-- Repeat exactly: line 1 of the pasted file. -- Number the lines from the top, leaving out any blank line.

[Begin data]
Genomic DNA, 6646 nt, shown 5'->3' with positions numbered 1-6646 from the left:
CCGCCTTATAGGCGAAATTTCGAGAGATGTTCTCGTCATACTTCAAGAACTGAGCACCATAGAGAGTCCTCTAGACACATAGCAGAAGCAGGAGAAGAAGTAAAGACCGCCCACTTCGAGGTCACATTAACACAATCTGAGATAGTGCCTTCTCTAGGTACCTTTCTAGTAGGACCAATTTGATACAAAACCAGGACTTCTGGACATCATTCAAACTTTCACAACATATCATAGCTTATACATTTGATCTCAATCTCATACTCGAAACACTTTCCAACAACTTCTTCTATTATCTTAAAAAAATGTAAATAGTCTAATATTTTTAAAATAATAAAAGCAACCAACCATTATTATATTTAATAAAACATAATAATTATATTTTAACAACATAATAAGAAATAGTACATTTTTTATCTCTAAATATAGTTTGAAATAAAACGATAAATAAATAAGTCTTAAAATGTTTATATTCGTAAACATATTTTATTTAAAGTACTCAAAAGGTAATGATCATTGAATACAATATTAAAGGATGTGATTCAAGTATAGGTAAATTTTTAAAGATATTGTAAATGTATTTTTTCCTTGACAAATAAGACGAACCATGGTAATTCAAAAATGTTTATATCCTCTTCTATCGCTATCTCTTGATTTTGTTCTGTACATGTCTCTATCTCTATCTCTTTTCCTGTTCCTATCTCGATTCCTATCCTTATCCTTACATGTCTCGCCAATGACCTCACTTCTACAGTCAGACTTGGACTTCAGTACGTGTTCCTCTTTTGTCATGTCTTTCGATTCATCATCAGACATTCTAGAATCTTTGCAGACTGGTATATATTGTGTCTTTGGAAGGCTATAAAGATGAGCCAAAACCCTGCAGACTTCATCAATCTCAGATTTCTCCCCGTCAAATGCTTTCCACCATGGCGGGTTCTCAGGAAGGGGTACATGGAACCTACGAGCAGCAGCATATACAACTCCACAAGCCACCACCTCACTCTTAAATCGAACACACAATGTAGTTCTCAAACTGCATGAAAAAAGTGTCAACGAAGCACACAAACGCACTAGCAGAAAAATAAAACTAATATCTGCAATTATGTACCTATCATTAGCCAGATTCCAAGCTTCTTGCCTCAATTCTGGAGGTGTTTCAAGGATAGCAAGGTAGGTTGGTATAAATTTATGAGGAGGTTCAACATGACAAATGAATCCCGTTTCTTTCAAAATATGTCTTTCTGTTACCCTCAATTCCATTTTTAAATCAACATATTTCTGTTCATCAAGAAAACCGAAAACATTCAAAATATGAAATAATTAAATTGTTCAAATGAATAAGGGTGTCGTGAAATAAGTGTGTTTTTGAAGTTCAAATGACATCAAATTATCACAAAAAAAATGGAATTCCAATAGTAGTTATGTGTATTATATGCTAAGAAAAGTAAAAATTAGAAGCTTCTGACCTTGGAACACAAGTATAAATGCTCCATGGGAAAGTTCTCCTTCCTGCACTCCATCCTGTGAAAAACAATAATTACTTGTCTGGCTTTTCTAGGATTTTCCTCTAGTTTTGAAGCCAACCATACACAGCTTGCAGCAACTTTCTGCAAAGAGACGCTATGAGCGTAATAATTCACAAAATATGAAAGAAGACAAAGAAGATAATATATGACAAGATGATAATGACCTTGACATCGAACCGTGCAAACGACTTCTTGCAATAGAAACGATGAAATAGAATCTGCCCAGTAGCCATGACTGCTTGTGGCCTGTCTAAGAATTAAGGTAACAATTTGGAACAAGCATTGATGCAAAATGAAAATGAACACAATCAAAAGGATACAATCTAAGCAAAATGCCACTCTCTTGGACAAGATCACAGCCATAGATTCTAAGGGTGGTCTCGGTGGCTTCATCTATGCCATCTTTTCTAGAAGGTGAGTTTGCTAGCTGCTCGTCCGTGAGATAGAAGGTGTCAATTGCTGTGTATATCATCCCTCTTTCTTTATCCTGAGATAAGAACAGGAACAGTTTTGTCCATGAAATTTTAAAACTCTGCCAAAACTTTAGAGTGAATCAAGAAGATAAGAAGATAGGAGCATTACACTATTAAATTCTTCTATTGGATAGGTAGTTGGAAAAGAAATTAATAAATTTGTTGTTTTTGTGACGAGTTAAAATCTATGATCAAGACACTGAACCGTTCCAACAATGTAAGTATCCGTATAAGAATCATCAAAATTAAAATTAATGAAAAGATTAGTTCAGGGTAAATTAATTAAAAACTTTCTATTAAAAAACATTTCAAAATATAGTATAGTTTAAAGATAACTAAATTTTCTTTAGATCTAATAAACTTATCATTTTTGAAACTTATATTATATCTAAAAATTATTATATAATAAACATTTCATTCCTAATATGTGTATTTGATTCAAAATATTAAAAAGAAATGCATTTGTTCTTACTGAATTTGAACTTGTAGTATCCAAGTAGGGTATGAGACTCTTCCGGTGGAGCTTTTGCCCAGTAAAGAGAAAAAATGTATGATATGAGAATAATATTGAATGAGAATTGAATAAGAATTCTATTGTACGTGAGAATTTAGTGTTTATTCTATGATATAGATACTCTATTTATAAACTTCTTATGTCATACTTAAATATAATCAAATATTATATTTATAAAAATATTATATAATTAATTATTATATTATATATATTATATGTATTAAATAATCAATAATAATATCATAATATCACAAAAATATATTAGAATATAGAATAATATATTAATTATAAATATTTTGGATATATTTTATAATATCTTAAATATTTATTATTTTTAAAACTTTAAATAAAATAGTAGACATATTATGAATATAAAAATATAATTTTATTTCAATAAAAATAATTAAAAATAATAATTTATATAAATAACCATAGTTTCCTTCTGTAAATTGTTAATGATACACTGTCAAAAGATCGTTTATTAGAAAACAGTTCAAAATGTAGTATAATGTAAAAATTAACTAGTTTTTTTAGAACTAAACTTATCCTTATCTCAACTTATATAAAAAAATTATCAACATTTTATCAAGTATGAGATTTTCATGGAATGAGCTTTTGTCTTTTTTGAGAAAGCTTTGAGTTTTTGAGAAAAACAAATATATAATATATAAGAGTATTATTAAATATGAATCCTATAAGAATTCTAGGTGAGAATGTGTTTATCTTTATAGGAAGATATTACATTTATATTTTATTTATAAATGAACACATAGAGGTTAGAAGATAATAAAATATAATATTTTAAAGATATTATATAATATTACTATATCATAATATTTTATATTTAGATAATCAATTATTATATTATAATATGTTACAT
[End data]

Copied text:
Genomic DNA, 6646 nt, shown 5'->3' with positions numbered 1-6646 from the left: